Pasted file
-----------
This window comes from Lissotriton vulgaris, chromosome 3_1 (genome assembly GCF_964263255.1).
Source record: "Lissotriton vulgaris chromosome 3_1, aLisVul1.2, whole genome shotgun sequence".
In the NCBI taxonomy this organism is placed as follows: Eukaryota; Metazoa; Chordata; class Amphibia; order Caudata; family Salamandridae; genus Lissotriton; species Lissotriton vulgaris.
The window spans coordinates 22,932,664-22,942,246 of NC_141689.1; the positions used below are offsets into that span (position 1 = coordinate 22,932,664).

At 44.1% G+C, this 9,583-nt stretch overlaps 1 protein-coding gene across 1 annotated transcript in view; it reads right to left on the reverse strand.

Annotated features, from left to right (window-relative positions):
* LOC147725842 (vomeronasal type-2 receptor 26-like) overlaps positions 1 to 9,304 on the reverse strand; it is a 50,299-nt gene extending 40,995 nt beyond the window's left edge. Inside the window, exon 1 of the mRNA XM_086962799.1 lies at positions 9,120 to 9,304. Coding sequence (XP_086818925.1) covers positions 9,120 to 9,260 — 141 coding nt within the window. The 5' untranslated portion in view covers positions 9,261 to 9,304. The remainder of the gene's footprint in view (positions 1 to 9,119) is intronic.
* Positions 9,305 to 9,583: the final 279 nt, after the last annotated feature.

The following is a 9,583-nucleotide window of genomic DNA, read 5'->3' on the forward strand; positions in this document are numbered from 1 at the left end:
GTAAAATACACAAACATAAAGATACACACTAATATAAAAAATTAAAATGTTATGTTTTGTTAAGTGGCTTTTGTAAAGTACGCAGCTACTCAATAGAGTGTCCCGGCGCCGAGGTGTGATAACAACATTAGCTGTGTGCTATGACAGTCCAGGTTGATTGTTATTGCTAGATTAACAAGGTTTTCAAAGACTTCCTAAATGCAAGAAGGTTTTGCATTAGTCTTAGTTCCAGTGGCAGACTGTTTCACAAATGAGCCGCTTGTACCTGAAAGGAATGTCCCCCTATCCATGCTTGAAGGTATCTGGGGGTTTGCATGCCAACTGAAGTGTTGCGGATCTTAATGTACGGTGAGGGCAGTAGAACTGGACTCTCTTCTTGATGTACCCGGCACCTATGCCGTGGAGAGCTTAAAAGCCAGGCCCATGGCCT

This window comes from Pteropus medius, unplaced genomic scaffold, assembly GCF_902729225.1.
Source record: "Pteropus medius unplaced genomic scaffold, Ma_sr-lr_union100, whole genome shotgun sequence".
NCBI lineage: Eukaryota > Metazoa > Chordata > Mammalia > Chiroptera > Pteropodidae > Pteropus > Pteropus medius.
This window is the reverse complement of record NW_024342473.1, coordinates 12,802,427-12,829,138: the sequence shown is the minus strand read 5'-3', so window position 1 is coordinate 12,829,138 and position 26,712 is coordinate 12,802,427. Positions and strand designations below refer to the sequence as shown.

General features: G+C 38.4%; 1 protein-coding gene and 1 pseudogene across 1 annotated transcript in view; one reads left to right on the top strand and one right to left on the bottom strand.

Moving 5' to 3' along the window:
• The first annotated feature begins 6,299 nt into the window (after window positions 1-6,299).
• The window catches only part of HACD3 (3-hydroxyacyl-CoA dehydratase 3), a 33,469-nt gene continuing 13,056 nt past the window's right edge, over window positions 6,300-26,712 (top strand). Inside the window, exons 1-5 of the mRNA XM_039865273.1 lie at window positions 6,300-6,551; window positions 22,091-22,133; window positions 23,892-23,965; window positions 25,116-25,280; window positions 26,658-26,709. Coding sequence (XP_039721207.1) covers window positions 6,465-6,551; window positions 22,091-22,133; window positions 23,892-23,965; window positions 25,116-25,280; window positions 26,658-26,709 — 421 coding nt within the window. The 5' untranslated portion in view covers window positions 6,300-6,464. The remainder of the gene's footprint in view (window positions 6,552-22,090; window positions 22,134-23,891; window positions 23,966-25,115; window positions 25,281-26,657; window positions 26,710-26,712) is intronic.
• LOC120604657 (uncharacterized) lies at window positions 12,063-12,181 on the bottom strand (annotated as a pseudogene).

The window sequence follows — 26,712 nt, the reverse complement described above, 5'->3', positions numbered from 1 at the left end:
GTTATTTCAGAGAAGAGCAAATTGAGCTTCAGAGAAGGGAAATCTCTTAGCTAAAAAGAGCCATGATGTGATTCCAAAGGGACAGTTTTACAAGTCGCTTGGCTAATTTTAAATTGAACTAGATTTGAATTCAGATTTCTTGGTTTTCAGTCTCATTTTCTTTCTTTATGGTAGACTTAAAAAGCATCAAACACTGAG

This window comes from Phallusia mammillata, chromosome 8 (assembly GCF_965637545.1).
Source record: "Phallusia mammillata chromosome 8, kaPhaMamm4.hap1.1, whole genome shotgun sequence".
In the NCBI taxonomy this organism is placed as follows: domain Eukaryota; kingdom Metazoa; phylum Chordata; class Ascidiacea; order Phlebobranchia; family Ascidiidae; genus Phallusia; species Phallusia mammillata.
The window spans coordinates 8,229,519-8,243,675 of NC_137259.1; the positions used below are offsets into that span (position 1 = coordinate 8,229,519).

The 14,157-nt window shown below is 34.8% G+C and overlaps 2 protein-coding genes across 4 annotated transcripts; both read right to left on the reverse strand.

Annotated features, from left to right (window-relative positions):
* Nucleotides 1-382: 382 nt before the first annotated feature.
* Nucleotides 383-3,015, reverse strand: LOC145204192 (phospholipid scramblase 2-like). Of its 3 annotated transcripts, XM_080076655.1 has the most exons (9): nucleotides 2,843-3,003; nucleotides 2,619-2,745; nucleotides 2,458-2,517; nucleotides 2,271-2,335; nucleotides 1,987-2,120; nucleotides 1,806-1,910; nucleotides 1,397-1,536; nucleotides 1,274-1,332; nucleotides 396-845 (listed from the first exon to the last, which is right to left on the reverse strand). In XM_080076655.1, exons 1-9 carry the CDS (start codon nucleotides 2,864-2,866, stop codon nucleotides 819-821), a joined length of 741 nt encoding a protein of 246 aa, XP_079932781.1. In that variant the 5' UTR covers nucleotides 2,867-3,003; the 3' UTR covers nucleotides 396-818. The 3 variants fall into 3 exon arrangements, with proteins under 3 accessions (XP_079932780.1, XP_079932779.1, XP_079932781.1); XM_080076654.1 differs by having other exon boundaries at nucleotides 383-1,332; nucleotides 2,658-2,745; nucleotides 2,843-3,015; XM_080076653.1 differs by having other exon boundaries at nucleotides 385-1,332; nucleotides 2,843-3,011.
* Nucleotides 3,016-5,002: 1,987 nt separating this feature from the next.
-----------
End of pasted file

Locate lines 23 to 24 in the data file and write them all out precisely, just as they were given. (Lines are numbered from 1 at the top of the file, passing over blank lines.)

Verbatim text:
Source record: "Phallusia mammillata chromosome 8, kaPhaMamm4.hap1.1, whole genome shotgun sequence".
In the NCBI taxonomy this organism is placed as follows: domain Eukaryota; kingdom Metazoa; phylum Chordata; class Ascidiacea; order Phlebobranchia; family Ascidiidae; genus Phallusia; species Phallusia mammillata.